5G enthusiasm abounds from tech CEOs: Is it warranted?

Qualcomm CEO Steve Mollenkopf says 5G is ramping much faster than 4G did at a similar point in its history. Other tech execs agree. But that doesn't mean tech buyers will go ga-ga just yet for 5G.
Written by Larry Dignan, Contributor

The enthusiasm about 5G is flowing out of earnings conference calls. The big question is whether it is justified.

Aside from carriers touting their 5G build out, Qualcomm CEO Steve Mollenkopf said 5G will be deployed and with devices faster than expected. He said:

We now have over one hundred fifty 5G designs launched or in-development using our 5G chipsets. In addition to core chipsets, virtually all our 5G design wins are powered by our complete RF Front-End solutions for 5G Sub6 and / or millimeter wave.

By the first calendar quarter of 2020, we anticipate reaching the inflection point as our financial results begin to reflect the benefits of our substantial efforts over the years in to bring 5G to the market worldwide.

Qualcomm's take revolves around China ramping 5G commercial service and US carriers all on track with nationwide 5G coverage by mid-2020. There will be more operators and devices launching with 5G relative to 4G in the same time frame, according Qualcomm.

Samsung's conference call was also bullish on 5G. Samsung has multiple ways to play 5G with smartphones, networking gear, memory and chips that'll benefit. Jong Min Lee, vice president of Samsung's mobile communications unit, said Korea started commercial 5G service last April and has more than 1.8 million 5G service subscribers.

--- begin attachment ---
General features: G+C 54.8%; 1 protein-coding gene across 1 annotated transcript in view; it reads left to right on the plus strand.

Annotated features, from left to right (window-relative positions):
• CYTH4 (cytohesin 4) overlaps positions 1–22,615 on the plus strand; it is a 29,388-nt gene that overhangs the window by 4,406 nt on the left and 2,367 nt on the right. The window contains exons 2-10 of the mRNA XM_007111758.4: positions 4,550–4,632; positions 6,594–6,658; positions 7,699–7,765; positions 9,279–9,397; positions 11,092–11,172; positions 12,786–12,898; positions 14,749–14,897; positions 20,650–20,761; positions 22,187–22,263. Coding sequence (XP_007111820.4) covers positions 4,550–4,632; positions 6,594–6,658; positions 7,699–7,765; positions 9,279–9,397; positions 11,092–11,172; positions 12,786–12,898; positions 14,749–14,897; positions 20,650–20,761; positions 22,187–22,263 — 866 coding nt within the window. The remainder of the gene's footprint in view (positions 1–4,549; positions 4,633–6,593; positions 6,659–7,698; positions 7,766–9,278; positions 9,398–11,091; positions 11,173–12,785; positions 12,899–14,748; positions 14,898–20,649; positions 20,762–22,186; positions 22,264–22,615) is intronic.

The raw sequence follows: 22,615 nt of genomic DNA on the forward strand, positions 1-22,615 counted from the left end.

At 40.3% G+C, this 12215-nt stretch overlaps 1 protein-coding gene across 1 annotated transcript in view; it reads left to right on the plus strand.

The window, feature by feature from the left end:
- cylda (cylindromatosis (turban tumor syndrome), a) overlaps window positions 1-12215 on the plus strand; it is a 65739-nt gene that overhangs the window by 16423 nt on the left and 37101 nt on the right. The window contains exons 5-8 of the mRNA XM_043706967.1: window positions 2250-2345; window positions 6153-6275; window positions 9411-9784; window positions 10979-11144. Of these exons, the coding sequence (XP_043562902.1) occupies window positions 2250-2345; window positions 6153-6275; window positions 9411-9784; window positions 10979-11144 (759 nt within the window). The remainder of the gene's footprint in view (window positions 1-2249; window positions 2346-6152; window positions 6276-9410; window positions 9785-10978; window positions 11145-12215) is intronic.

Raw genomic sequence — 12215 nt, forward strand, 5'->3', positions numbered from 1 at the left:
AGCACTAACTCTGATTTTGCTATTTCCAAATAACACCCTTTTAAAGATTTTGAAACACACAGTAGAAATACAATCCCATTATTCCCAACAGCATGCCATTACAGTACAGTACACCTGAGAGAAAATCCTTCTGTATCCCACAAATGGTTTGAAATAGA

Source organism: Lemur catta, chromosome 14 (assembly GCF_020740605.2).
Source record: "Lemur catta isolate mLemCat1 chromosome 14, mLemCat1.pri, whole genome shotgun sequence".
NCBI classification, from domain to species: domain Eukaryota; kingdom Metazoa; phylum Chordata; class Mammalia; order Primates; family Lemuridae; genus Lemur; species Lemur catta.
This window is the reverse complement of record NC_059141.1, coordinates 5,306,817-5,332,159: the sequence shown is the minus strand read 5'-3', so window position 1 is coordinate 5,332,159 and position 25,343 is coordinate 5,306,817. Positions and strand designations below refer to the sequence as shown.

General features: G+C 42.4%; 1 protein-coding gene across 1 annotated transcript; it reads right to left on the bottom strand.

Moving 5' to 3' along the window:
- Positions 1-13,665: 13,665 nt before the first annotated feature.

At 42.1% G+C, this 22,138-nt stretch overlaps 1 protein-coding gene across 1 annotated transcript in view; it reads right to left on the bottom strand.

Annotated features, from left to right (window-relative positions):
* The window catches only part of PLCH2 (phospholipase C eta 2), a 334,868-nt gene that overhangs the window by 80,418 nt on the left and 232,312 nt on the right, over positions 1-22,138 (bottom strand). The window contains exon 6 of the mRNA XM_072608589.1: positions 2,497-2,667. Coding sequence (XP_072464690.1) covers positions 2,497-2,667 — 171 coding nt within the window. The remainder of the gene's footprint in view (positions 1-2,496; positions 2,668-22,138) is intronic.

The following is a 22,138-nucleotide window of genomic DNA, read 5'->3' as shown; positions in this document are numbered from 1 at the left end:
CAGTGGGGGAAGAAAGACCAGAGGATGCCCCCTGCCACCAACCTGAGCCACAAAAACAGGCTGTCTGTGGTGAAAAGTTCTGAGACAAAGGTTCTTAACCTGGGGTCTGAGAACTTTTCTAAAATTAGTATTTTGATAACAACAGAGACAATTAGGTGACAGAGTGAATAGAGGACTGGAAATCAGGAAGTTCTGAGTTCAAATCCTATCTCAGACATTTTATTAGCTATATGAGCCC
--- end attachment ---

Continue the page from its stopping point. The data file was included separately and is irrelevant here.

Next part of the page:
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Lee added that Samsung has been seeing "very good strong performance with our S10 5G model" with plans to roll it out to Europe and Australia in expansion beyond Korea and the US. The Note 10 will also have a 5G model.

T-Mobile CEO John Legere said that his company will continue to build out its nationwide 5G network. Verizon had similar comments about its 5G expansion.

In the end, the 5G euphoria is just starting even though there are real questions among tech buyers. For instance, does 5G really enable much more than 4G does? Is 5G a legit broadband replacement? And when we will get smartphones that have 5G capabilities without paying a hefty premium?

The only relative sour puss about 5G was Apple CEO Tim Cook. He was asked about the iPhone, 5G and competitive worries given a bevy of 5G smartphones are on deck. Cook said:

We don't comment on future products. With respect to 5G, it's -- I think most people would tell you it's -- we're in sort of the extremely early, early innings of it and even more so on a global basis. So we couldn't be more proud of what our lineup is and we're excited about the great pipeline of both hardware and software, and we won't trade our position for anyone's.

Cook's version of the 5G rollout may be closer to the truth than not. Research firm Gartner said global smartphone sales in 2019 are likely to decline 2.5% with Japan, Western Europe and North America recording the biggest drops.

Gartner's guesstimate is based on the reality that smartphone upgrade cycles are now longer and there's a pause ahead of 5G. Gartner expects that smartphone sales will grow in 2020 due to 5G service and devices. Apple's first 5G iPhone is also likely to land in 2020 and spur upgrades.

Gartner analyst Annette Zimmermann noted:

Although leading mobile manufacturers have started positioning their first 5G smartphones (such as the LG V50 ThinQ, OPPO Reno 5G, Samsung Galaxy S10 5G and Xiaomi Mi MIX 3 5G), and CSPs have started to offer some aggressively priced 5G service packages, 5G smartphone sales are set to remain small in 2019. Sales will start to ramp up in the second half of 2020 as the coverage and availability of 5G hardware services improve.


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